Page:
Secondly, in most of the cases, we make a machine type of judgement when we test students through paper and pencil beyond the class but it is a human mind or brain that is involved in making judgement on classroom assessment. It used to be believed that everything can be tested by using a paper and pencil test but now people have started asking how? There are things that we want to test which cannot be tested by paper and pencil based test. The answer to this question is classroom testing. There are so many things that we can do in classroom which cannot be done through a paper and pencil test. We cannot test all types of abilities and skills by paper and pencil test because of expertise, time, and other limitations, but classroom assessment is genuine and it is worth implementing.

Class room assessment or performance assessment is genuine because one cannot test people’s actual language ability while they are not actually performing an act by using it. It is the classroom that allows learners to perform. In this regard, classroom assessment captures genuineness. Many scholars have realized that paper and pencil test, whether it is based on communicative approach or something else, cannot authentically test students’ performance. Especially a large-scale test cannot be a performance based test. There were classroom tests after 2010 but those tests were used for internal assessment. Classroom tests are different, they are bound to be different and they are of different designs.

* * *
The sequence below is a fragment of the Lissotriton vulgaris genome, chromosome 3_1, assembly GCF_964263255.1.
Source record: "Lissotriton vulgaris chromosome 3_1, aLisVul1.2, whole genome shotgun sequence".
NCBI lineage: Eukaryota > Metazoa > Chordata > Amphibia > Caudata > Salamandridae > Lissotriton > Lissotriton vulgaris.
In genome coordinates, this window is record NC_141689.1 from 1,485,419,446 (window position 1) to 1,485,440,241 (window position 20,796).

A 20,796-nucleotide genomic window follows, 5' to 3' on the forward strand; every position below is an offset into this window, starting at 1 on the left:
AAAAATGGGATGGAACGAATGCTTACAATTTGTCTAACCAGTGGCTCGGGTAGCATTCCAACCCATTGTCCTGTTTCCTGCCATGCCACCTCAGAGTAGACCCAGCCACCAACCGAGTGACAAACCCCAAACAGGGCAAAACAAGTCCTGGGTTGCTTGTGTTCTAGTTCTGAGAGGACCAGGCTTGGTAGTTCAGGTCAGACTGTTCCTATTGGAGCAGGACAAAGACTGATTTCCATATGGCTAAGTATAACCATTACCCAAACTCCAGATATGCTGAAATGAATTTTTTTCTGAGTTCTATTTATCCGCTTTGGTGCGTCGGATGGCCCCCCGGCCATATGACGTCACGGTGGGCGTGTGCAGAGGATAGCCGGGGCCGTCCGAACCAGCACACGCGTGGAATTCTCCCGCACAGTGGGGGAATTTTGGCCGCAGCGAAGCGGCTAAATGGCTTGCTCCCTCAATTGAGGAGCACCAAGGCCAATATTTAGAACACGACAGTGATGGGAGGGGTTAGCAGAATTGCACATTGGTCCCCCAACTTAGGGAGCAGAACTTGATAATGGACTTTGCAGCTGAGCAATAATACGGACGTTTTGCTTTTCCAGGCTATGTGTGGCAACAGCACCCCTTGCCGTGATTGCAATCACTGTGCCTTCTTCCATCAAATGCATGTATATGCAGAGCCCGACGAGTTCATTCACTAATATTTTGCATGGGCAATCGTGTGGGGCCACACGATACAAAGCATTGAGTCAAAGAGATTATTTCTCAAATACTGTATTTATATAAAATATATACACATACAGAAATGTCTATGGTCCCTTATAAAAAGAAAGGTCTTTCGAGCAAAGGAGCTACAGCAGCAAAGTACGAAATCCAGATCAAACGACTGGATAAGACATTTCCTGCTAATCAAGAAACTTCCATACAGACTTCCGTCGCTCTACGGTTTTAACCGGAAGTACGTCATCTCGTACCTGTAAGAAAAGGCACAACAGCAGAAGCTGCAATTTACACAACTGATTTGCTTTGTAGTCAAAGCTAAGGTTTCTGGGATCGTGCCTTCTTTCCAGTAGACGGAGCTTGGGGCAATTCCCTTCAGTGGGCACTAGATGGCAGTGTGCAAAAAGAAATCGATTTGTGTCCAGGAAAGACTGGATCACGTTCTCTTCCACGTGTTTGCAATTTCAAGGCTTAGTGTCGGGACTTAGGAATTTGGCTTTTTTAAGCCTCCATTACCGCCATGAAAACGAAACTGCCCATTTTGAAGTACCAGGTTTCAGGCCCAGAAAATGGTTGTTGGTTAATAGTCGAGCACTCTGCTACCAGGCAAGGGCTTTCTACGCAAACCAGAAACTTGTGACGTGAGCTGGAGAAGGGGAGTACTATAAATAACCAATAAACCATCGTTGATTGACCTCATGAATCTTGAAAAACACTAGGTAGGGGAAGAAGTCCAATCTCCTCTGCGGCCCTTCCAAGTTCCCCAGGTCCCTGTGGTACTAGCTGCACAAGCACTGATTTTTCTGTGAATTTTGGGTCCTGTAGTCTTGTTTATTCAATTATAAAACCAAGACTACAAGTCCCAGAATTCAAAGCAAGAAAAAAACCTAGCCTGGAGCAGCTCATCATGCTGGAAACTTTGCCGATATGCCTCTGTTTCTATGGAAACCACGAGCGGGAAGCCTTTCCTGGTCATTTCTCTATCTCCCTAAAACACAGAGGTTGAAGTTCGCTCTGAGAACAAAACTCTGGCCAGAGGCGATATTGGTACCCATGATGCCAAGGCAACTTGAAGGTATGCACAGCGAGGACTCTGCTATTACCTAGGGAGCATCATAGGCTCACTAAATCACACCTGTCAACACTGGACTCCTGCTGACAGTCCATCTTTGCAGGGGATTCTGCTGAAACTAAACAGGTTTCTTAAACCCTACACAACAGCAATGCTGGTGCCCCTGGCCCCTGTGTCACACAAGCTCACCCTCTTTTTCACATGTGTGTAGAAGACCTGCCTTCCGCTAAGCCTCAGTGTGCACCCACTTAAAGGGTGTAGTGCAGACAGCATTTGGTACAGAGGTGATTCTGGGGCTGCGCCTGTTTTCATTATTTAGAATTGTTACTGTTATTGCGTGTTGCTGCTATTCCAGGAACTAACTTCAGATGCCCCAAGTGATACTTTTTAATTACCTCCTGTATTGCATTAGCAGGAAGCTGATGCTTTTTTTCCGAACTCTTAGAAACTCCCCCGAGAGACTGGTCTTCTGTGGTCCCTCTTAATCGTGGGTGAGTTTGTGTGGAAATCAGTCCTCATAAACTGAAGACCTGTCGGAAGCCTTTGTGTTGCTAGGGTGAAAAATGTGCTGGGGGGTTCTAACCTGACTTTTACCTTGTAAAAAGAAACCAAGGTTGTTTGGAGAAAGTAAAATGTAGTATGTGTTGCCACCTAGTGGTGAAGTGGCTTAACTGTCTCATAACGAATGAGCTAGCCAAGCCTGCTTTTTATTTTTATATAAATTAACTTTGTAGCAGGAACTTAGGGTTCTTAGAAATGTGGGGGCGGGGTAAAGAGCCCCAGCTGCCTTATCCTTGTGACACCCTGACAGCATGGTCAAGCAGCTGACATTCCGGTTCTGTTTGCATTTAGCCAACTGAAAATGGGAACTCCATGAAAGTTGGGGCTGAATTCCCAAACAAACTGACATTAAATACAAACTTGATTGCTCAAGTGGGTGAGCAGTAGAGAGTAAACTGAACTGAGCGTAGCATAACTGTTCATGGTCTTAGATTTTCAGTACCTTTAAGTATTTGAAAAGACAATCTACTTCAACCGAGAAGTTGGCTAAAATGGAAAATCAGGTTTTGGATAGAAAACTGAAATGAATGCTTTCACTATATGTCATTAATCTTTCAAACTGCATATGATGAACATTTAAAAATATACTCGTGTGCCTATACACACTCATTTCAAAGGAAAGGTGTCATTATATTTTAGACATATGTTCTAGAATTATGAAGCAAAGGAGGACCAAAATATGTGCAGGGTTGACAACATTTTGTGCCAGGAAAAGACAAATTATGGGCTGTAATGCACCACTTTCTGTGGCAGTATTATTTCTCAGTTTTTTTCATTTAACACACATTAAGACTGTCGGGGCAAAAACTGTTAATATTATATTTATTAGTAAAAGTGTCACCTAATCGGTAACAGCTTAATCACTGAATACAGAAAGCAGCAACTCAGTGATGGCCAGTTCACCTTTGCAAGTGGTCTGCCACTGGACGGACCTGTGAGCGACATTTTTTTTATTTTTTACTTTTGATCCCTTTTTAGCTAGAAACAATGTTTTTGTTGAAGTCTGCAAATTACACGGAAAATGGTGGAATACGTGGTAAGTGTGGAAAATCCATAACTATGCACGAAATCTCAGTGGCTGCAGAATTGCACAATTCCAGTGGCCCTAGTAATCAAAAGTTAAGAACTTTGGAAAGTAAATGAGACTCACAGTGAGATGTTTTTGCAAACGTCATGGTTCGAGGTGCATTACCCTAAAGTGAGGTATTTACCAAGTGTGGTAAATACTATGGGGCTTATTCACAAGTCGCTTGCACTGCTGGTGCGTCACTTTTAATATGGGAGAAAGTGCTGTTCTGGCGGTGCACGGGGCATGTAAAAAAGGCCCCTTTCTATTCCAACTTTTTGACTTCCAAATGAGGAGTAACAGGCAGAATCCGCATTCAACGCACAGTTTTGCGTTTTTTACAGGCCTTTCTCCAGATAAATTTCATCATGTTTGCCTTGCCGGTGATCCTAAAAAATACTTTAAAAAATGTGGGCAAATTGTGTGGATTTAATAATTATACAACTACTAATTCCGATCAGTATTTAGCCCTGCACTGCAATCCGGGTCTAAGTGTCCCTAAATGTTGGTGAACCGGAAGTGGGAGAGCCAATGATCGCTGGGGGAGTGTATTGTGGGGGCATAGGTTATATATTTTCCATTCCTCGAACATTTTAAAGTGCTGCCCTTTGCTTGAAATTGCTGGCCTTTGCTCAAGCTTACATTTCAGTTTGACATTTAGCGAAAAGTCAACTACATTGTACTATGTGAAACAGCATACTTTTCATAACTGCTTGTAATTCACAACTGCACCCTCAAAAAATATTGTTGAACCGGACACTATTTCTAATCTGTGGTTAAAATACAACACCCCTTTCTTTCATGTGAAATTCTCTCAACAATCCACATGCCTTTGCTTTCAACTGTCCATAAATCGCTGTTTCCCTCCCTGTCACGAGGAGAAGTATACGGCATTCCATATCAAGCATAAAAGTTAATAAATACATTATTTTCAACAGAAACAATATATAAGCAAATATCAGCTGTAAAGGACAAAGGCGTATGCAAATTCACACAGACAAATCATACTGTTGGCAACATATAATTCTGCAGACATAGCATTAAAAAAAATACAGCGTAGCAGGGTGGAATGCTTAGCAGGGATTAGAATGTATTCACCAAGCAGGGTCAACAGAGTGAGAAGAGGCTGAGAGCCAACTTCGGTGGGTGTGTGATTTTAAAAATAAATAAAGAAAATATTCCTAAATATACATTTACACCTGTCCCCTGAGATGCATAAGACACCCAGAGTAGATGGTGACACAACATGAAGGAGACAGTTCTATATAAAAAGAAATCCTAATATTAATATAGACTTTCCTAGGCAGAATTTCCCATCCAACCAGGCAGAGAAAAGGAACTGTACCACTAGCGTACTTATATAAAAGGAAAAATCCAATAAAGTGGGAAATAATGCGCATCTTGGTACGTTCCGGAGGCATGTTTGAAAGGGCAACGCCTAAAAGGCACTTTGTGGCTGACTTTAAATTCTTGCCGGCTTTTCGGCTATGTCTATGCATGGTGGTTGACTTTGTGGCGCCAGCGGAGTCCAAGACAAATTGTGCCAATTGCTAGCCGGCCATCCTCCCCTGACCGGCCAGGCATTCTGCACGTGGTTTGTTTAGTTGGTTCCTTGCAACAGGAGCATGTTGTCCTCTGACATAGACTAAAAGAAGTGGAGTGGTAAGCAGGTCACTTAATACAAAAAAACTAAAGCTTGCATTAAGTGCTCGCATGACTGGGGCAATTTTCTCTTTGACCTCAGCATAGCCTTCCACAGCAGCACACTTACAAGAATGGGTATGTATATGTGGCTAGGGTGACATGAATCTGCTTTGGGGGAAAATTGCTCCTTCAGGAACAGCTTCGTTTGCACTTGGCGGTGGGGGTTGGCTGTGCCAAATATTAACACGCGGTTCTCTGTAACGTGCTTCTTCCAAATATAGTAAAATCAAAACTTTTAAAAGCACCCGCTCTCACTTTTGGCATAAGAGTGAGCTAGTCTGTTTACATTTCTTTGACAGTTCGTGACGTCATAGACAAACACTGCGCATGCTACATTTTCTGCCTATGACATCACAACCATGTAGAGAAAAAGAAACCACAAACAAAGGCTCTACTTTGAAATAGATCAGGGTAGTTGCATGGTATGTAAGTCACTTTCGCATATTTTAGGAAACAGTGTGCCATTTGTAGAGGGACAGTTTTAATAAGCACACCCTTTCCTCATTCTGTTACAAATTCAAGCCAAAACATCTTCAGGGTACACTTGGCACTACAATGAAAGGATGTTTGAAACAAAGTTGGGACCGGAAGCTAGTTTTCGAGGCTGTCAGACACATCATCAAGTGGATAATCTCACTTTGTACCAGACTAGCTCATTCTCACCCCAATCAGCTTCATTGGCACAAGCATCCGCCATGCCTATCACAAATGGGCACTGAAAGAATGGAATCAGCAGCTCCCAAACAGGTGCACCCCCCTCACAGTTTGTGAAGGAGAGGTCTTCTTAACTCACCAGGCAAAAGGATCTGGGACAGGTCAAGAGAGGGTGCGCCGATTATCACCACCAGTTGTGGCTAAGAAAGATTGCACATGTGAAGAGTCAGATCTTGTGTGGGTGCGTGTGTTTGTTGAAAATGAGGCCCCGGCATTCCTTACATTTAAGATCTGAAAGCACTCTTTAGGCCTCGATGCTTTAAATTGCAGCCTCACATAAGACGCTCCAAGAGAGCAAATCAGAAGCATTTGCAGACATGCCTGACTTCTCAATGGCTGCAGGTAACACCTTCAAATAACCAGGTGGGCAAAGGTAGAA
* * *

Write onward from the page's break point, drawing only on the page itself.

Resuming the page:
Classroom assessment is collaborative in nature. When students obtains marks in board examination, one common thing they cannot figure out is on what basis was their answers marked and consequently, they think they are given less and what they deserve. However, in classroom assessment, teacher works with students before, during, and after the assessment. The present of students makes teacher cautious and transparent. Thus, the teacher makes judgement of the students in a collaborative manner. Further, teachers can also assess students’ performance by assigning group work that makes classroom testing different from large-scale assessment. That adds one more dimension to collaboration.